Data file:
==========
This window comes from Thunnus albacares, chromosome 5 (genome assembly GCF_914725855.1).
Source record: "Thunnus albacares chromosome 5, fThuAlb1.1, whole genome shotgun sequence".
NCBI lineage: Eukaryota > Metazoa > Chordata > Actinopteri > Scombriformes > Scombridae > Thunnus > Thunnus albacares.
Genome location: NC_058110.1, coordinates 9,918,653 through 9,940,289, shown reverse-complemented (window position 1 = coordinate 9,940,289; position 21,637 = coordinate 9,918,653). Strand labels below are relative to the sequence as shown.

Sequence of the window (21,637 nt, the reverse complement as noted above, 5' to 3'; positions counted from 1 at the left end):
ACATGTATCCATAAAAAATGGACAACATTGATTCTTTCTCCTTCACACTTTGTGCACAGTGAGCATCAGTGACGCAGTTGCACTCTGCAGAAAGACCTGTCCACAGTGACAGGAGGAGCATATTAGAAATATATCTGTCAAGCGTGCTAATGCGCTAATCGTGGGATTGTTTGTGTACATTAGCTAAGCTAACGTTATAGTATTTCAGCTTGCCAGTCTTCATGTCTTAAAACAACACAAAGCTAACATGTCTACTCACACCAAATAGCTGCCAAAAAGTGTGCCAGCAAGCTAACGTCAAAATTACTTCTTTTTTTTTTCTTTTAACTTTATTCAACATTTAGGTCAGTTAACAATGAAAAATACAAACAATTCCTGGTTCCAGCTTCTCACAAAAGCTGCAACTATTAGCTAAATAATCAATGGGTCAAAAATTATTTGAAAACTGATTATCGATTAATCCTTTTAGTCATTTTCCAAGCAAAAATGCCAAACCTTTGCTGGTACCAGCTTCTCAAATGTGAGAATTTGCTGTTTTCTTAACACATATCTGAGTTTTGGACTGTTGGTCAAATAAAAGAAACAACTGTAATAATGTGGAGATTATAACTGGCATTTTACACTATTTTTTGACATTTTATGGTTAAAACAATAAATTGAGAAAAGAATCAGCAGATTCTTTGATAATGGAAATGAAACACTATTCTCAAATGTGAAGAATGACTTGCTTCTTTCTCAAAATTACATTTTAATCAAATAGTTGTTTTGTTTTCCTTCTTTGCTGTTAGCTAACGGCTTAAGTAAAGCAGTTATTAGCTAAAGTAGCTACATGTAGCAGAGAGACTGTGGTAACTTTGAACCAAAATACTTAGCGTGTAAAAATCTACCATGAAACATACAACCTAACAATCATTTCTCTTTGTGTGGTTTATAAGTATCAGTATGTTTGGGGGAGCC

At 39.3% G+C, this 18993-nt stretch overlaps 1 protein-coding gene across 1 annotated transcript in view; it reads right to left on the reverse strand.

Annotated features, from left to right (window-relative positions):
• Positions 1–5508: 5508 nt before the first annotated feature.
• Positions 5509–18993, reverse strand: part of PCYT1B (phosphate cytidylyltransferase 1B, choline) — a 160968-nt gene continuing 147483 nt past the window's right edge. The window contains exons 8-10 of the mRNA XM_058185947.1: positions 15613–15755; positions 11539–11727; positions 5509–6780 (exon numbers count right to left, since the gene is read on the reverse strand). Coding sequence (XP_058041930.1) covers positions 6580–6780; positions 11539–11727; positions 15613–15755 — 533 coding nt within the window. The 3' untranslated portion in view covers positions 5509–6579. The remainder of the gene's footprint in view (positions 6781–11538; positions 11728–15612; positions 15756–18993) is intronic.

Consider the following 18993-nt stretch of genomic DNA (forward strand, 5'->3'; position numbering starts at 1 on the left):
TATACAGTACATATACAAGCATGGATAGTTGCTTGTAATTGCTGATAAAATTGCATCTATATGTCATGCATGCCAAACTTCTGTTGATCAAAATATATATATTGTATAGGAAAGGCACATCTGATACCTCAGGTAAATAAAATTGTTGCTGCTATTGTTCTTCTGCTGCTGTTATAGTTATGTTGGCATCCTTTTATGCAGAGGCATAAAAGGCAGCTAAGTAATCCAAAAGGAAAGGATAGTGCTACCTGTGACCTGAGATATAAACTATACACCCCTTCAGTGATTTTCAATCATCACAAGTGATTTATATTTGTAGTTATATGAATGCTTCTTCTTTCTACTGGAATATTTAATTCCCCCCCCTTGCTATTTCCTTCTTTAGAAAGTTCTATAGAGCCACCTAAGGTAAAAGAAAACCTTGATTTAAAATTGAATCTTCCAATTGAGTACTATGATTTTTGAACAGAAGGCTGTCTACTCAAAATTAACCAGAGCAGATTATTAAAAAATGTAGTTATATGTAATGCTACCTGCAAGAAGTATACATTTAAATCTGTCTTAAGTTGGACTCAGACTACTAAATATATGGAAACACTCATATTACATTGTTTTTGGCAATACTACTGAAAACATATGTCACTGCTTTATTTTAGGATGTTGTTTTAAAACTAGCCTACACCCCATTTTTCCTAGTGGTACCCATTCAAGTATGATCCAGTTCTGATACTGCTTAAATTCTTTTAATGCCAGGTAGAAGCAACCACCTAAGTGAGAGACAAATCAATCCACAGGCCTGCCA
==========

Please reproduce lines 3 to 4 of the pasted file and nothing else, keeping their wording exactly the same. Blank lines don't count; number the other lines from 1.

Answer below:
NCBI lineage: Eukaryota > Metazoa > Chordata > Actinopteri > Scombriformes > Scombridae > Thunnus > Thunnus albacares.
Genome location: NC_058110.1, coordinates 9,918,653 through 9,940,289, shown reverse-complemented (window position 1 = coordinate 9,940,289; position 21,637 = coordinate 9,918,653). Strand labels below are relative to the sequence as shown.